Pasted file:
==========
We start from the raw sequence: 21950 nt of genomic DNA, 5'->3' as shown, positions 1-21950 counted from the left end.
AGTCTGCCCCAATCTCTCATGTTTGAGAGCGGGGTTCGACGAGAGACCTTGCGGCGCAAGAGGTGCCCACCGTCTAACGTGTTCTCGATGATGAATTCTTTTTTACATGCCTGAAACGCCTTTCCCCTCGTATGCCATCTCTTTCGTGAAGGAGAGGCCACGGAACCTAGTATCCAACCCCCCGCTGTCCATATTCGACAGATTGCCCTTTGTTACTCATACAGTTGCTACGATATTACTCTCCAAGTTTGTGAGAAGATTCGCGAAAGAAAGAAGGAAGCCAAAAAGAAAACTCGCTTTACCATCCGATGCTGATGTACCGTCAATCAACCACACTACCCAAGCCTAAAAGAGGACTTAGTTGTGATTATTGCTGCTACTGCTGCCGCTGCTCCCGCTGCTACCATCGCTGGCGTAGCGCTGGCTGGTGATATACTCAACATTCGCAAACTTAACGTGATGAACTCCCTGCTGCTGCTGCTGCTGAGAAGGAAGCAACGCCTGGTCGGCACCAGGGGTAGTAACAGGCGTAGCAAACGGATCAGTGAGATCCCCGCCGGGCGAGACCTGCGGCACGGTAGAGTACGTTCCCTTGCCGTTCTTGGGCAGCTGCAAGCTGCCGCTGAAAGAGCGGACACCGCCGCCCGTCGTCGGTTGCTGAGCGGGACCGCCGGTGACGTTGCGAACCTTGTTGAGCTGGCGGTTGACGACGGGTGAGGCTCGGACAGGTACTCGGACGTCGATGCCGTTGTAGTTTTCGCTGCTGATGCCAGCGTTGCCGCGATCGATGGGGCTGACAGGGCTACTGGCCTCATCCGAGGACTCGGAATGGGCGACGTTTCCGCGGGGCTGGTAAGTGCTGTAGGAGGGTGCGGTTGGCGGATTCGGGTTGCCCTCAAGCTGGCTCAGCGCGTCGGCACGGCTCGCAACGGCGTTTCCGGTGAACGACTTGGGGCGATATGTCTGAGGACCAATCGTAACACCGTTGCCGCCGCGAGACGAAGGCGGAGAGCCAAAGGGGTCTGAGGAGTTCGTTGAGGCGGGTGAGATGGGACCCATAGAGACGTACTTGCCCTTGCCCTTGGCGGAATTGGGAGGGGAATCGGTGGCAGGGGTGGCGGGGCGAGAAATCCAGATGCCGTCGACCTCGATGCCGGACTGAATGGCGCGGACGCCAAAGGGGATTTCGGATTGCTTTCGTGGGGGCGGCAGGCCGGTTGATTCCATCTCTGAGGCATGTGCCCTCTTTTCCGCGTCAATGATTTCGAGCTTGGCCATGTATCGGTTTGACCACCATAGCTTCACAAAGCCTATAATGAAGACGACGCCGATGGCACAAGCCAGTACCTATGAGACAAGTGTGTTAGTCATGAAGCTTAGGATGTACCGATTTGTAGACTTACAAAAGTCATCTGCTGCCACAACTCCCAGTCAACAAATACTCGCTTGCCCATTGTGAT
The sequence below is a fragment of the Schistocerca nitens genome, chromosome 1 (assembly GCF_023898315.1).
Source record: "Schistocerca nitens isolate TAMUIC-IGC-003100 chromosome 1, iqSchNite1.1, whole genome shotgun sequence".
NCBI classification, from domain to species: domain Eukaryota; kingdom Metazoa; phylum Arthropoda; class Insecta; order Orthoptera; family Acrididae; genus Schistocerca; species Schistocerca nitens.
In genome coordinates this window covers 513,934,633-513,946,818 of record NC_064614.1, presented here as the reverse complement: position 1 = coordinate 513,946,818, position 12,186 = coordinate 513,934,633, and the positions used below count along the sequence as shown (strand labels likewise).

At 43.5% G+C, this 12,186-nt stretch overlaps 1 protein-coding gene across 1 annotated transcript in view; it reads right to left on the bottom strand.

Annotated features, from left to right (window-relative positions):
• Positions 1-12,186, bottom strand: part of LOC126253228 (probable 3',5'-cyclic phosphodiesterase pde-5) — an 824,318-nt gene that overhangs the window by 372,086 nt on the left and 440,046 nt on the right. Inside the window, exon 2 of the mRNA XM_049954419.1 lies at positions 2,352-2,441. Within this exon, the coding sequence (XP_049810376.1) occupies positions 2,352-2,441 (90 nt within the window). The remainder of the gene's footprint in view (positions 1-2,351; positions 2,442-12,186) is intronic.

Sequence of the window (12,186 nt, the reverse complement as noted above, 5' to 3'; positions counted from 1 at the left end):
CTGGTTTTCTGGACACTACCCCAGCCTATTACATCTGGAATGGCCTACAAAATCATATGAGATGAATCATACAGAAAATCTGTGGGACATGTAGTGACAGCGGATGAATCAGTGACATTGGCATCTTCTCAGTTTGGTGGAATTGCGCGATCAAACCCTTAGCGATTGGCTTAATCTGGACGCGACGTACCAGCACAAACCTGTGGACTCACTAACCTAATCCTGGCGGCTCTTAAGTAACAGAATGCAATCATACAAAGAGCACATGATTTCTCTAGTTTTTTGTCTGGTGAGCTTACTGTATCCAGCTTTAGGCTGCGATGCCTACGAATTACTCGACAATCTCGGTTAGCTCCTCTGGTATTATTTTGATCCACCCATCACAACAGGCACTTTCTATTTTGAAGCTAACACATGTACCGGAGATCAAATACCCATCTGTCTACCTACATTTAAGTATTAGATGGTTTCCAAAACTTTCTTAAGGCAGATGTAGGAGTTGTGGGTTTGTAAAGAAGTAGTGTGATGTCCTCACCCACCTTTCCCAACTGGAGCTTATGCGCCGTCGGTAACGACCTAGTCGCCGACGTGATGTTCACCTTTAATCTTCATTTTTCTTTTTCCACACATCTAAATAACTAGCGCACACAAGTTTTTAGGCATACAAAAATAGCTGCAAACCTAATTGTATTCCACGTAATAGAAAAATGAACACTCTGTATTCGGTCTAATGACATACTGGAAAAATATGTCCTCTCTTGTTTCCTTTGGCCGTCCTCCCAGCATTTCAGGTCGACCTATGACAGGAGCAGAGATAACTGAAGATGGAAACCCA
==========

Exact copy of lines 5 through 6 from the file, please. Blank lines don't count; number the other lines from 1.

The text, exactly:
NCBI classification, from domain to species: domain Eukaryota; kingdom Metazoa; phylum Arthropoda; class Insecta; order Orthoptera; family Acrididae; genus Schistocerca; species Schistocerca nitens.
In genome coordinates this window covers 513,934,633-513,946,818 of record NC_064614.1, presented here as the reverse complement: position 1 = coordinate 513,946,818, position 12,186 = coordinate 513,934,633, and the positions used below count along the sequence as shown (strand labels likewise).